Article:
These metals are used to manufacture many important and useful items. Recreational uses include smart phones, computer tablets, and vehicle batteries. Medically, the metals are found in sophisticated scanning and x-ray technology. And militarily, these metals are needed in laser guided missile technology and naval propulsion systems.
As innovation and technology advance, the magnetic and other characteristics that these metals possess puts supply in high demand.
So… Why Now All the Attention?
Currently, China has cornered the market on Rare Earth Elements, producing almost 97% of the world's consumption. Although China sits on roughly one-third of known concentrated reserves, they've become the superstore for this very important commodity.
The barriers to entry and start up costs made competing with China's prices an uphill battle, so many producers closed up shop and turned their attention to mining other, more lucrative resources. The Chinese had been able to meet global demand and the price was right ... until now.
Innovation, Emerging Markets, and explosive growth in homeland China have now made Chinese production and supply constrained. This past September, Japan, which is the largest importer of Rare Earth, had their supply distribution disrupted by the Chinese. Both sides have conflicted versions of the incident that ignited geo-political tensions between the two rival Asian nations.
China went one step further and announced export quotas on global shipments of Rare Earth. The 35% cut in distribution has sparked a spike in prices and a shift on dealing with future supply. For now, China is in the driver's seat, but 2012 and beyond could be a different story ...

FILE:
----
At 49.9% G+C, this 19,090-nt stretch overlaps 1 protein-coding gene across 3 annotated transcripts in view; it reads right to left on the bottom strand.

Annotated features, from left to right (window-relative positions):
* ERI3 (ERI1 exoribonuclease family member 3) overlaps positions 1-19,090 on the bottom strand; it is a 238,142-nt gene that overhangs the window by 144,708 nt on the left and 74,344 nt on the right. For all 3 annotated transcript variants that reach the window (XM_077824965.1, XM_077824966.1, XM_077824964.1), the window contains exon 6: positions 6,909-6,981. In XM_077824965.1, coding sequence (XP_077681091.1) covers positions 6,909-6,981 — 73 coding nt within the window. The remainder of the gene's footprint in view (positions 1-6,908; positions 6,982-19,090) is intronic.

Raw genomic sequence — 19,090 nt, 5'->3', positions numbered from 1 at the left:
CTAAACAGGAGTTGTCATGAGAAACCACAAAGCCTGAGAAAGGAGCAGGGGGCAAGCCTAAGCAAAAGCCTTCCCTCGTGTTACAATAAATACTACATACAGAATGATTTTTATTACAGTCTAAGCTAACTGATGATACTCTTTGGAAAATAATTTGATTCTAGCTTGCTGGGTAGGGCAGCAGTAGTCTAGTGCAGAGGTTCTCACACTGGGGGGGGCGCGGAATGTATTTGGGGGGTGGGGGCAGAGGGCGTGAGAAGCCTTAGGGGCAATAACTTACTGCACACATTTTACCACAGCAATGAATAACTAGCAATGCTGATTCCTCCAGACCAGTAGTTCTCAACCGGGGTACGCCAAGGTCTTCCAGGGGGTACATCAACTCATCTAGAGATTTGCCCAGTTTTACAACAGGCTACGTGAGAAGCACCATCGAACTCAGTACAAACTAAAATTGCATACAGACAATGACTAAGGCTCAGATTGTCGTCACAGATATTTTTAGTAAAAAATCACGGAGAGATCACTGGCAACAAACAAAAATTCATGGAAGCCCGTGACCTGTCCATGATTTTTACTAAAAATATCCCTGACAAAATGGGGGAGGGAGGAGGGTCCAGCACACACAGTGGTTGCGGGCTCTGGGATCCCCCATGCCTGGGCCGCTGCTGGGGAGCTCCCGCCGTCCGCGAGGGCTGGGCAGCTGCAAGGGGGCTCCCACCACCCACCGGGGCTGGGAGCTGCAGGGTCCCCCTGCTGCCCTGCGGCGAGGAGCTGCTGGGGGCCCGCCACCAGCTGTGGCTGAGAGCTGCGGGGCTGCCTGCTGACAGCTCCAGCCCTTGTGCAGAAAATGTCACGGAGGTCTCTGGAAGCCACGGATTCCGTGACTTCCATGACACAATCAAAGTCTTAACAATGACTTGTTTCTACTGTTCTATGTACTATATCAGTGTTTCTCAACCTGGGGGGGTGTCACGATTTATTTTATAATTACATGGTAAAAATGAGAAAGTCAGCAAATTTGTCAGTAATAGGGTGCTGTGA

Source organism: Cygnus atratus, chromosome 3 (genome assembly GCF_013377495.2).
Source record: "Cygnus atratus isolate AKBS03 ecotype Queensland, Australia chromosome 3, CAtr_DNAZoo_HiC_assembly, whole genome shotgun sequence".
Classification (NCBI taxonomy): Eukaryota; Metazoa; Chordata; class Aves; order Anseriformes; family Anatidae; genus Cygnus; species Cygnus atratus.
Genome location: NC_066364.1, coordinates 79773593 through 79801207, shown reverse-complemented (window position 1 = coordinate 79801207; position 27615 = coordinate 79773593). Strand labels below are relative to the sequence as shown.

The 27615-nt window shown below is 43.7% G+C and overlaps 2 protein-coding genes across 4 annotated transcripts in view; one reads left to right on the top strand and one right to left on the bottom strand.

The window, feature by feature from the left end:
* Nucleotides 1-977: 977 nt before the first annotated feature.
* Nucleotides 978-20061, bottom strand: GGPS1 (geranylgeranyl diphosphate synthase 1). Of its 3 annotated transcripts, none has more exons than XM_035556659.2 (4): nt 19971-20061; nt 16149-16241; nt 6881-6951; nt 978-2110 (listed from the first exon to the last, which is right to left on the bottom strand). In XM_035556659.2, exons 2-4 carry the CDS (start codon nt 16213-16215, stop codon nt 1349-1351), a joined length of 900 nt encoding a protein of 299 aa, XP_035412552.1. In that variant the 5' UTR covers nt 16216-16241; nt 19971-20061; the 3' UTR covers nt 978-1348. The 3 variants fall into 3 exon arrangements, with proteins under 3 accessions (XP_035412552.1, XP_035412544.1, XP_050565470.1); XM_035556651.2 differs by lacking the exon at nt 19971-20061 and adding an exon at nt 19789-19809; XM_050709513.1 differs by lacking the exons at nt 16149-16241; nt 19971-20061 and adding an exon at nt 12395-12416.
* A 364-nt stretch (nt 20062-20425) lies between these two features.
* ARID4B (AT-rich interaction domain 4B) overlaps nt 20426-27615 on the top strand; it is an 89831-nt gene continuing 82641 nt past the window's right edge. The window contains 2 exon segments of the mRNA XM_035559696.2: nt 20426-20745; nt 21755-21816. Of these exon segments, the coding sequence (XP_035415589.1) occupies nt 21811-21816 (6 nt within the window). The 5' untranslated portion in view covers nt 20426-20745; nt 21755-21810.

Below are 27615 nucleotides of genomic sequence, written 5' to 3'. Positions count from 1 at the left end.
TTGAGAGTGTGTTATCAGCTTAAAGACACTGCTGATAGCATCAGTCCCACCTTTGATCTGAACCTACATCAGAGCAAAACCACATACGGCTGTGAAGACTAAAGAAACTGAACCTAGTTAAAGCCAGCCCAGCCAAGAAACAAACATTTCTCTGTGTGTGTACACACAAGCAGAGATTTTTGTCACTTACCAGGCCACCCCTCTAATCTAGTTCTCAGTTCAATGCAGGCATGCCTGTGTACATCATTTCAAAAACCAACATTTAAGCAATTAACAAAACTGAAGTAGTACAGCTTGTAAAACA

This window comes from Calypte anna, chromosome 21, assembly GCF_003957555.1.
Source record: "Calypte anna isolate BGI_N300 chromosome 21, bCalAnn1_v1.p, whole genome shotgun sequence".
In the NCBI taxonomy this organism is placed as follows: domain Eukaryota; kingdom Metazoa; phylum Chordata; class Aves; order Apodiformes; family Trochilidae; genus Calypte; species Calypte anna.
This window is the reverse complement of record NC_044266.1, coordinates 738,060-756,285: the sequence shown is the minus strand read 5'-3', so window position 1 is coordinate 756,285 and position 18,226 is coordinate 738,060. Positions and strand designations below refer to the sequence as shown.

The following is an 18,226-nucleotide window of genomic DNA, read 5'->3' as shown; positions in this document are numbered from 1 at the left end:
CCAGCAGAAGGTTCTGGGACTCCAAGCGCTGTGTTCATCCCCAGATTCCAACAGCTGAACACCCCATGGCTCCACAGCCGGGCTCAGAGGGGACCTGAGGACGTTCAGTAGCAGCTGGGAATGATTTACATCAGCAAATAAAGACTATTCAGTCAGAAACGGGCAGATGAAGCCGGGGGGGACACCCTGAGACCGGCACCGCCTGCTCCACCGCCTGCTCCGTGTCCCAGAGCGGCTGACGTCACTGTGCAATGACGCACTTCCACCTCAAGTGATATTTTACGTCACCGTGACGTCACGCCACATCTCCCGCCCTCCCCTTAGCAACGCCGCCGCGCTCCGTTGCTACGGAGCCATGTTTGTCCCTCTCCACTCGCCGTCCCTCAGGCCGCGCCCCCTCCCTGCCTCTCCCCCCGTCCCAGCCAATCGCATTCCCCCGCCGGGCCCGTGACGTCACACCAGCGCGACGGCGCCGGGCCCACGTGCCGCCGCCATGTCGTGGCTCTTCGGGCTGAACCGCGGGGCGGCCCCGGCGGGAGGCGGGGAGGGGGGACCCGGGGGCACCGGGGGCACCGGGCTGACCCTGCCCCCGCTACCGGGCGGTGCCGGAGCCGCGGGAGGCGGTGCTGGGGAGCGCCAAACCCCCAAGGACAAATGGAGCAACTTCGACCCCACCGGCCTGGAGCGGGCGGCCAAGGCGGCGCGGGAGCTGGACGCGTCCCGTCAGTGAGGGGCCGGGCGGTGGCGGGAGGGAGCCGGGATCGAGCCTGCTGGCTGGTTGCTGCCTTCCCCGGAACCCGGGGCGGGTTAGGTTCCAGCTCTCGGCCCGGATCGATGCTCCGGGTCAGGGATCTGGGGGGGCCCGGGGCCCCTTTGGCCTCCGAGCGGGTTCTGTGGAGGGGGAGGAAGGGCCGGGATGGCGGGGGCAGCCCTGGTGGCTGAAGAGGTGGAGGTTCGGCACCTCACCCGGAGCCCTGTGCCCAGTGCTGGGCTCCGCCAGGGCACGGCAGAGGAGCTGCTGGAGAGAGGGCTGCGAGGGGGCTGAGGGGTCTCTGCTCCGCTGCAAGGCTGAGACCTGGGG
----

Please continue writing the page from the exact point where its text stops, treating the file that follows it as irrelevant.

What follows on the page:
Enter the New and Revived Players
With Rare Earth prices on the rise and projected to double by next year from rising demand, mining ventures outside of China are racing to get online and pump out the metals.
The mining company Molycorp (ticker: MCP) has been drawing the most attention, and is in the best position to capitalize on production quickly. The company has recently partnered with a major Japanese supplier, and received a cash infusion to pump over $500 million into renovating an existing facility that has significant concentrated deposits of rare earth.
Molycorp also went public this past summer. Since the IPO, the stock is up almost 400%. I guess investors and traders have pretty high expectations for this company.
Below is a chart on MCP since its IPO ...
So much buzz has been created around this commodity, Market Vectors created a rare earth element ETF (ticker: REMX). It's brand new and began trading in late October.
Other companies that have exposure to rare earth elements are also going along for the ride, with stock valuations hitting parabolic levels.
General Moly Inc. (ticker: GMO)
Rare Element Resources (ticker: REE)
Avalon Rare Metals (ticker: AVL)
The market is front running huge expectations that these companies are going to make massive profits, and it looks like the price action has gotten way out in front of reality. The story is drawing in the speculators, and this is exactly what a bubble looks like.
The two things all these companies have in common:
1. They have "rare", "element" or "moly" in their name, and ...
2. None of them make any money.